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June 21, 2016 / hbrowne4

The Thin End of the Wedge by Stephen Brady

Simon had collected the precious parcel in the allotted place at the allotted hour, and Mrs Harris had secured it to the back of his old bicycle with her special silver twine.

“Now Simon,” she’d said. “That’s for your Mammy. I promised her that, since she’s been too poorly to get out. So you go straight home now, and no messin’. I know what you’re like. You’d be off chasin’ pigeons or lookin’ at the clouds or watchin’ the boats on the water and some scut would come along and rob it on you. So straight home, d’you hear me now?”

Simon wanted to protest his innocence of these heinous charges but was unable. So he nodded meekly, mounted his age-old shopboy’s bicycle and peddled away up the ashy, sloping street.

Mrs Harris watched him pedal off, and shook her head. “Gormless gom. If he makes it home with that intact ’twill be a miracle. But we try, Lord, we do try.”

Simon laboured up the hill and turned down at the undertakers. The street here went into a regal decline, and as the ancient bicycle gathered velocity the boy felt a maddening of the colours in his head.

Simon was a stammerer, and he wore thick glasses and corrective shoes and went to a special school away from all the other kids. When his Mammy let him out, it was on errands defined with crystal clarity. For the world was a fatal distraction to Simon, and he knew in his malfunctioning heart that it was a febrile and malevolent thing that would one day swallow him whole.

But as he came out of the slope and onto the straight, heading for his own street, he was smiling a little. He thought of how his mother’s wasted face would brighten when she saw what he had for her. She was dying, and he knew this quite well. And he knew that when she made her ultimate departure he faced a life at the uncertain mercy of the State. So he wanted to make her time with him, however short it was, not without sweetness.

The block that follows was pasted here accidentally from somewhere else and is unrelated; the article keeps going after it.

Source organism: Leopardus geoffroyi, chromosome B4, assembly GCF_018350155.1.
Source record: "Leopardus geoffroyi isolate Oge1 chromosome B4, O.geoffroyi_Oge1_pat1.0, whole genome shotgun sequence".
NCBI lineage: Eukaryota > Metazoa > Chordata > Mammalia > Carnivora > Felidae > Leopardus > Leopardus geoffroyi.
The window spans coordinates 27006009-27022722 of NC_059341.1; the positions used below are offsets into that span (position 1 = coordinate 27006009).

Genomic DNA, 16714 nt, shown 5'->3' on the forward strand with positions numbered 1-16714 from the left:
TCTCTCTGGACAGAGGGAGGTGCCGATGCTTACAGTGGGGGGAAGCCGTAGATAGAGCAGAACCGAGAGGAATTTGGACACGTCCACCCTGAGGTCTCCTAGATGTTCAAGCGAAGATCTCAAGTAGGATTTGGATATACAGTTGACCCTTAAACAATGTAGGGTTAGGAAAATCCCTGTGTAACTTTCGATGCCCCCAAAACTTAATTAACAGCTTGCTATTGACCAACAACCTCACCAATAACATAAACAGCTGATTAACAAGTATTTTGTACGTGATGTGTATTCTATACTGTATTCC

The rock came looping out of the air and crashed into his shoulder, knocking him sideways off the saddle. He hit the road with a gulp of alarm, and the bicycle ran on a few yards before it was halted by a boot. He heard voices, and laughter, and smelled bitter smoke.

“There he is, there.”

“It’s that spastic. The one chases the pigeons.”

Simon struggled to his feet and goggled through his imperfect spectacles. There were four of them, Teddy Boys, in their outlandish jackets and cliffs of hair and sideburn. The shapes moved, blurring toward him. But through his pain and confusion, he thought of just one thing: the package.

“Well,” said the one who’d spoke first. Foley, Simon thought, that was it. “What has you out and about in the big bad world, young Carmichael? Shouldn’t you be in a rubber room somewhere? Or playin with yourself down be the tracks?”

The other guffawed. They had spread out, and surrounded him. One was holding his bicycle in a lazy grip. The box sat undamaged on the back.

“Hoy!” Foley snapped his nicotine-stained fingers. “I’m talkin’ to you, retard. Where’re you goin’?”

“H-h-h-h-home,” Simon muttered miserably.

The rest mocked him with hoots, but Foley stayed looking coldly at him.

“What’s in the box?”

Simon did not reply.

Foley kicked his ankle. “You deaf as well as thick an’ ugly? What’s in the fuckin’ box?”

 Simon shook his head.

“What’s that mean?” Foley barked.

Simon was edging back towards the bicycle. He had a muddy idea of grabbing the box and making a run for it. Then he recalled how well Mrs Harris had secured it, and realised he would have to take the bike from them too.

His heart sank.

“Tell us,” said Foley, almost reasonably. “Tell us, gobshite. What’s in the box?”

Simon muttered, “C-c-c-c-c-”

“Crap!” said a Ted.

“Cocaine!” crowed another.

“Fuck this,” said the third, lunging for the box.

Moving with a lightning speed the streets had never witnessed, Simon grabbed the bicycle and swung it. The lunging Ted was struck full in the face. He staggered back with a mouthful of blood. His fellows roared on the attack.

Simon lifted the whole bike and swung it a full 360, dropping the rest of them to the tarmac.

By the time they’d sat up he’d pedalled to the top of the road and was almost out of sight.

“COFFEE CAKE!” he roared in triumph as he rounded the corner and disappeared, and the cry sent the birds flocking from the rancid eaves and out into the empty sky.

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